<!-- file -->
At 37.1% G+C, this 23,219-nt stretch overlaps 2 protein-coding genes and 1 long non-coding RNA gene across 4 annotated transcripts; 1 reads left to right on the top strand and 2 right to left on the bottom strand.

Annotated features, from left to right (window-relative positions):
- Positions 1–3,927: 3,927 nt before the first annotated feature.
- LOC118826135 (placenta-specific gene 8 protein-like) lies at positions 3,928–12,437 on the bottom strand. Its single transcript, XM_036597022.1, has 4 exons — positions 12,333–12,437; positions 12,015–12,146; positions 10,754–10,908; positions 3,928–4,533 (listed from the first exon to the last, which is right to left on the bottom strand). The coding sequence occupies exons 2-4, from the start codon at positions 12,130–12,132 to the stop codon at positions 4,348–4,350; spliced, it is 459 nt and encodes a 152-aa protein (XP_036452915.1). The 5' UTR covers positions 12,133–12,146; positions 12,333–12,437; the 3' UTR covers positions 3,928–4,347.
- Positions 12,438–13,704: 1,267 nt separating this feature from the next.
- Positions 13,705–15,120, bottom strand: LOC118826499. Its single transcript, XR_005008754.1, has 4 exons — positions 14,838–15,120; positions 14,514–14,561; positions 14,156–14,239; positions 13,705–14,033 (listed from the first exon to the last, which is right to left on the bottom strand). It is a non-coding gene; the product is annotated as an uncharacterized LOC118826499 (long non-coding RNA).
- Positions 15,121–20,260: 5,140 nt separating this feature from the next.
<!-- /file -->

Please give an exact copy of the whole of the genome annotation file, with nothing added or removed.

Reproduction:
At 37.1% G+C, this 23,219-nt stretch overlaps 2 protein-coding genes and 1 long non-coding RNA gene across 4 annotated transcripts; 1 reads left to right on the top strand and 2 right to left on the bottom strand.

Annotated features, from left to right (window-relative positions):
- Positions 1–3,927: 3,927 nt before the first annotated feature.
- LOC118826135 (placenta-specific gene 8 protein-like) lies at positions 3,928–12,437 on the bottom strand. Its single transcript, XM_036597022.1, has 4 exons — positions 12,333–12,437; positions 12,015–12,146; positions 10,754–10,908; positions 3,928–4,533 (listed from the first exon to the last, which is right to left on the bottom strand). The coding sequence occupies exons 2-4, from the start codon at positions 12,130–12,132 to the stop codon at positions 4,348–4,350; spliced, it is 459 nt and encodes a 152-aa protein (XP_036452915.1). The 5' UTR covers positions 12,133–12,146; positions 12,333–12,437; the 3' UTR covers positions 3,928–4,347.
- Positions 12,438–13,704: 1,267 nt separating this feature from the next.
- Positions 13,705–15,120, bottom strand: LOC118826499. Its single transcript, XR_005008754.1, has 4 exons — positions 14,838–15,120; positions 14,514–14,561; positions 14,156–14,239; positions 13,705–14,033 (listed from the first exon to the last, which is right to left on the bottom strand). It is a non-coding gene; the product is annotated as an uncharacterized LOC118826499 (long non-coding RNA).
- Positions 15,121–20,260: 5,140 nt separating this feature from the next.